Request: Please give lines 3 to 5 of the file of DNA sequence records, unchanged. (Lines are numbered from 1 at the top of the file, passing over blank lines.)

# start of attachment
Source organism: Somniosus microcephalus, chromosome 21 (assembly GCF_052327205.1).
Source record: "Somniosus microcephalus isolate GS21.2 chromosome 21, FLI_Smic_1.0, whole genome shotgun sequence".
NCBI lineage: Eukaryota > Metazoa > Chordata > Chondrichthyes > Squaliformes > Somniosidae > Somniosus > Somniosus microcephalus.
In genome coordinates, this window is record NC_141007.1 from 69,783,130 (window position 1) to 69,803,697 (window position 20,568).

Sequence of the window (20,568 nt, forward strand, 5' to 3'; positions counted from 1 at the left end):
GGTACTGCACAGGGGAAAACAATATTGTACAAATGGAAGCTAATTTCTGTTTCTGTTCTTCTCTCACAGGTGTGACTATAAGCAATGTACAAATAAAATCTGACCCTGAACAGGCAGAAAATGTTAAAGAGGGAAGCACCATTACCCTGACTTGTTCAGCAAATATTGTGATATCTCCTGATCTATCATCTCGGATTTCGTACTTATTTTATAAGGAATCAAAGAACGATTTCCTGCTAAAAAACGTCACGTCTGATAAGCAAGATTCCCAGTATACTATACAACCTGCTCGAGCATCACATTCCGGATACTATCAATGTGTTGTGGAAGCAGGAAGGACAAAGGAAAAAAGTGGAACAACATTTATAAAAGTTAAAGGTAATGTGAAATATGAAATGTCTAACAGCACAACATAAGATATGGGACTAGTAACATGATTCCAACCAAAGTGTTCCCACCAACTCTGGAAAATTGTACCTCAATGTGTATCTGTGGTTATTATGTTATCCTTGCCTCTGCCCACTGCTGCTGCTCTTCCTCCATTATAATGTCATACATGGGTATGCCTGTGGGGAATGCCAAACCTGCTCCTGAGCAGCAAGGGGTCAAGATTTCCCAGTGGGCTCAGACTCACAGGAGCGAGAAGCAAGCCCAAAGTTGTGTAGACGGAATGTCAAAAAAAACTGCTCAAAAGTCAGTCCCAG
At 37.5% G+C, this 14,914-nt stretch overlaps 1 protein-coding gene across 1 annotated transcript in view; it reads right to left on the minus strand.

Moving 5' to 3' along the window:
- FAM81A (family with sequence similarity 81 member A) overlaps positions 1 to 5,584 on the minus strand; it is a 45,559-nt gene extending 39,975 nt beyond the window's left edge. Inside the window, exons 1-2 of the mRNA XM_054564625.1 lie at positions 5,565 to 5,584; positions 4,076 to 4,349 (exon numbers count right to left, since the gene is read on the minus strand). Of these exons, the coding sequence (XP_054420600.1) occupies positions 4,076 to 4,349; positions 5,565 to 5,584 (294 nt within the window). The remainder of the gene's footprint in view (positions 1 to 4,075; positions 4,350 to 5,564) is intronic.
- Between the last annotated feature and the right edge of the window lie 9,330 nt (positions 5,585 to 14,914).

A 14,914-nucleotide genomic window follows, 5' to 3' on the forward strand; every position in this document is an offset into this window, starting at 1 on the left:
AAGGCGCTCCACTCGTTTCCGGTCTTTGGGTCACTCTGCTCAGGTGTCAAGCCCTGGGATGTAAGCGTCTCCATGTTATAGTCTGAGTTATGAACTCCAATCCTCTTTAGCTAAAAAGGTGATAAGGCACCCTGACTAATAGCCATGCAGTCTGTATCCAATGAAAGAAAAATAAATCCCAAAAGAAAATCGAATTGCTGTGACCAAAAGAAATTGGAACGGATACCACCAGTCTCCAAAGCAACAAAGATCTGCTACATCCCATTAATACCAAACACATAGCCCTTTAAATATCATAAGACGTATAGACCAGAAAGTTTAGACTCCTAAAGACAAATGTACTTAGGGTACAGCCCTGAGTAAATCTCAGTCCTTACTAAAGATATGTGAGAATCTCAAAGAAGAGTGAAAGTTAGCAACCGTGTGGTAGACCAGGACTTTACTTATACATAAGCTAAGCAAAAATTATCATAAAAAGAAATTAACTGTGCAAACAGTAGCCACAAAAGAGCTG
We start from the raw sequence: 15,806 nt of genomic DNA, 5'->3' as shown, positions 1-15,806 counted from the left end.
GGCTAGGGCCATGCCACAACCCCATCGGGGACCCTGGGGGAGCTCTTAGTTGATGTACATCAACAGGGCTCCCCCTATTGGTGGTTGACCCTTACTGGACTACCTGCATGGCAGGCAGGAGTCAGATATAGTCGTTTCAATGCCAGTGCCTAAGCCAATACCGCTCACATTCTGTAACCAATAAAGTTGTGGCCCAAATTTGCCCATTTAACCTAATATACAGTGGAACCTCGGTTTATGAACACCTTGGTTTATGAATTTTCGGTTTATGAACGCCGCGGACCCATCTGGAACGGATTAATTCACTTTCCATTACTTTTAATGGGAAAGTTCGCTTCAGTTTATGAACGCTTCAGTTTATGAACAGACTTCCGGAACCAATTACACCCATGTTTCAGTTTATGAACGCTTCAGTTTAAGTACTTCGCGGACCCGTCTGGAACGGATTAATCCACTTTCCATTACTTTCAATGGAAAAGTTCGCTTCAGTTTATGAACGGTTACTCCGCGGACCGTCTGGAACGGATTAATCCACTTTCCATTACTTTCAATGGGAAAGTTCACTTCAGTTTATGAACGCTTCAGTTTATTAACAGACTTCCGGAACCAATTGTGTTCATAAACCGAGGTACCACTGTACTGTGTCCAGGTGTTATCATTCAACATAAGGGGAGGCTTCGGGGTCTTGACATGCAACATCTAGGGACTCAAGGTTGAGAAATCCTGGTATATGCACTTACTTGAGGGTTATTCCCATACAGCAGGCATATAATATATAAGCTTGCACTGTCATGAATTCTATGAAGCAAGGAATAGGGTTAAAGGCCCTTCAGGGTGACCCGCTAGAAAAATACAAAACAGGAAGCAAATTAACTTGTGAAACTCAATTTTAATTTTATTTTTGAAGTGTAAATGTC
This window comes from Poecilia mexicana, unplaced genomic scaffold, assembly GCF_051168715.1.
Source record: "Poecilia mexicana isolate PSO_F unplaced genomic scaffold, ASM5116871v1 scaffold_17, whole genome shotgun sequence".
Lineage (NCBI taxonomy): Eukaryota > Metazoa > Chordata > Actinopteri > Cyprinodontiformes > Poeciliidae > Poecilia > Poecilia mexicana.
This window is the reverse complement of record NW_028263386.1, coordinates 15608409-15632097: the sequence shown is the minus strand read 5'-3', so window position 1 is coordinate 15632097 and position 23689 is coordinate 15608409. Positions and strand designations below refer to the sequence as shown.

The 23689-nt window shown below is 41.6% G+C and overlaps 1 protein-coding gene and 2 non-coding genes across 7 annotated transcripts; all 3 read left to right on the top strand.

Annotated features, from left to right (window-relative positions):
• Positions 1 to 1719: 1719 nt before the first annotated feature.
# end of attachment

NCBI lineage: Eukaryota > Metazoa > Chordata > Chondrichthyes > Squaliformes > Somniosidae > Somniosus > Somniosus microcephalus.
In genome coordinates, this window is record NC_141007.1 from 69,783,130 (window position 1) to 69,803,697 (window position 20,568).

Sequence of the window (20,568 nt, forward strand, 5' to 3'; positions counted from 1 at the left end):